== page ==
Once celebrated as 'Beethoven's Tenth', Brahms' first attempt at the symphonic genre was generally greeted as the most promising answer to Beethoven's legendary legacy, and solidified his musical reputation. For Blomstedt, bringing these Brahms pieces into the world in the strange year of 2020 has a special significance, as Robert Schumann, Brahms' close friend and mentor, once pointed out that it is the musician's mission 'to bring light into the depths of the human soul'. The euphoric finale of Brahms' 'First Symphony', evidently inspired by Beethoven's 'Ode to Joy', fully conveys this message of hope and Blomstedt's unshakable belief in the imperishable power of the human spirit.
Blomstedt's work as a conductor is inseparably linked to his religious and human ethos, and his interpretations combine great faithfulness to the score and analytical precision with a soulfulness that awakens the music to pulsating life. In the more than sixty years of his career, he has acquired the unrestricted respect of the musical world.The Gewandhausorchester Leipzig is the oldest civic orchestra in the world with a glorious history, and is still counted among the world's leading ensembles. Both make their PENTATONE debut.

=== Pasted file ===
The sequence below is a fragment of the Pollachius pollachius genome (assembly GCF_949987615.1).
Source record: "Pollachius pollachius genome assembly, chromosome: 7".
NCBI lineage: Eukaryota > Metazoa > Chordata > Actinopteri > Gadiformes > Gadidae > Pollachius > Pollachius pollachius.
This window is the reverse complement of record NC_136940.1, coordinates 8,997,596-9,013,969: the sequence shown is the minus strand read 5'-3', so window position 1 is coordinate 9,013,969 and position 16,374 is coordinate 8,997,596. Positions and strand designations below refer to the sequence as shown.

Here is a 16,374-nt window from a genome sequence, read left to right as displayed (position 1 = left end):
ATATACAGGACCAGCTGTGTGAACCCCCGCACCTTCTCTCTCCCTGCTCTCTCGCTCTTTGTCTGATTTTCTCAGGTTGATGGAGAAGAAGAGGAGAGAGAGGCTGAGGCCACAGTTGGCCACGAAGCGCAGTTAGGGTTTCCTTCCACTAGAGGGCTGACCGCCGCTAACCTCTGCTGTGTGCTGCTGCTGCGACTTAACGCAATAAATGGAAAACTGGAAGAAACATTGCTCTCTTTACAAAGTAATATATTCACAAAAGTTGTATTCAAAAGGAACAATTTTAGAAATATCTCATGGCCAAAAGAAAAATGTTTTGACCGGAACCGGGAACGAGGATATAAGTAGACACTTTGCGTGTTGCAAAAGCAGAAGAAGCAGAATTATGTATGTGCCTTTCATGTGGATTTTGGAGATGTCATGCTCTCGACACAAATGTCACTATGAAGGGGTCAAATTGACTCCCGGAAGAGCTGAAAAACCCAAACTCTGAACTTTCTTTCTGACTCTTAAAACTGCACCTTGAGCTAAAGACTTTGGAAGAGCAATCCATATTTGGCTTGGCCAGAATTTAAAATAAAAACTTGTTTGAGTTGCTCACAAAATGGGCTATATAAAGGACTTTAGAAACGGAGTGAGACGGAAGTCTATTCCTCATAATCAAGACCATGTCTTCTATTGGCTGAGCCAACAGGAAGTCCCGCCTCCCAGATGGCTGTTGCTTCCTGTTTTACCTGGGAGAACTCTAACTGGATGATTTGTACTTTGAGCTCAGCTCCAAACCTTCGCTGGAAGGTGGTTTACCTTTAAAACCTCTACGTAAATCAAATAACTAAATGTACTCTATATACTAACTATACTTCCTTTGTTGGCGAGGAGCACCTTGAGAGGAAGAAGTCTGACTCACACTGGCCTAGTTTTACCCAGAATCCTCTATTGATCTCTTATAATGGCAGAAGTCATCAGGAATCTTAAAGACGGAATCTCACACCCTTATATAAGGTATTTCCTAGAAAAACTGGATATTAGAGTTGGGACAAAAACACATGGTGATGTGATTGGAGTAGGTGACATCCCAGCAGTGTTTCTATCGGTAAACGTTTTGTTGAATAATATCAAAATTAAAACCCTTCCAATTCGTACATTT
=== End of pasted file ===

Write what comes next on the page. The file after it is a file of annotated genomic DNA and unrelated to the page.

BBC Music Magazine December 2020
Blomstedt’s attention to detail is admirable, and his performances are wonderfully controlled. Perhaps the Symphony’s slow movement lingers a little more than necessary, but the orchestral playing is so incandescent that it’s hard to complain...this is a splendid and inspiring disc, and it can’t be recommended too strongly. *****
Sunday Times 22nd November 2020
As one would expect of the maestro, whose sprightly appearances with the Philharmonia in London are treasurable, this is a deeply considered, broadly conceived account of the C minor Symphony. It is notable for the beauty of the Leipzigers’ playing...but there is drama too in his momentous build-up to the “Beethoven” theme of the last movement.